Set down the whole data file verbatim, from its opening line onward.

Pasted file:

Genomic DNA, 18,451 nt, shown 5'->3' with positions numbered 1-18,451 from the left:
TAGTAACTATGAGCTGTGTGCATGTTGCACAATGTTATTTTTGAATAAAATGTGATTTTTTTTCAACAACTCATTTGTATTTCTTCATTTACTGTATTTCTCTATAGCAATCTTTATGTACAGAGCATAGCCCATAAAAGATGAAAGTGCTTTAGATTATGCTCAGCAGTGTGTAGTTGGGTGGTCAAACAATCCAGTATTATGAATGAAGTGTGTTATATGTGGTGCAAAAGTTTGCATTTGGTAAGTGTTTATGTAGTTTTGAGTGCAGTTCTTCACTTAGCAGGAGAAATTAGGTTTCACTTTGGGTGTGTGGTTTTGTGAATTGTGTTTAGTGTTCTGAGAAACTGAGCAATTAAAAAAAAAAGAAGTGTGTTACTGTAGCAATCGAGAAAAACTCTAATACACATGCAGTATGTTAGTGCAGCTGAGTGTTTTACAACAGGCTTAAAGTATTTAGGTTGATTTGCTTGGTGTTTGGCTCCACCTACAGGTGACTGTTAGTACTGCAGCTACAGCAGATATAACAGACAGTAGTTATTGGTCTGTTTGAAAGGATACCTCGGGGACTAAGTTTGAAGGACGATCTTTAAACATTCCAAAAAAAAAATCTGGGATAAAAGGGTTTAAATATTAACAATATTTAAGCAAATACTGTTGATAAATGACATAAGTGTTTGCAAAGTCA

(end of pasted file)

Genomic DNA, 18,451 nt, shown 5'->3' with positions numbered 1-18,451 from the left:
TAGTAACTATGAGCTGTGTGCATGTTGCACAATGTTATTTTTGAATAAAATGTGATTTTTTTTCAACAACTCATTTGTATTTCTTCATTTACTGTATTTCTCTATAGCAATCTTTATGTACAGAGCATAGCCCATAAAAGATGAAAGTGCTTTAGATTATGCTCAGCAGTGTGTAGTTGGGTGGTCAAACAATCCAGTATTATGAATGAAGTGTGTTATATGTGGTGCAAAAGTTTGCATTTGGTAAGTGTTTATGTAGTTTTGAGTGCAGTTCTTCACTTAGCAGGAGAAATTAGGTTTCACTTTGGGTGTGTGGTTTTGTGAATTGTGTTTAGTGTTCTGAGAAACTGAGCAATTAAAAAAAAAAGAAGTGTGTTACTGTAGCAATCGAGAAAAACTCTAATACACATGCAGTATGTTAGTGCAGCTGAGTGTTTTACAACAGGCTTAAAGTATTTAGGTTGATTTGCTTGGTGTTTGGCTCCACCTACAGGTGACTGTTAGTACTGCAGCTACAGCAGATATAACAGACAGTAGTTATTGGTCTGTTTGAAAGGATACCTCGGGGACTAAGTTTGAAGGACGATCTTTAAACATTCCAAAAAAAAAATCTGGGATAAAAGGGTTTAAATATTAACAATATTTAAGCAAATACTGTTGATAAATGACATAAGTGTTTGCAAAGTCA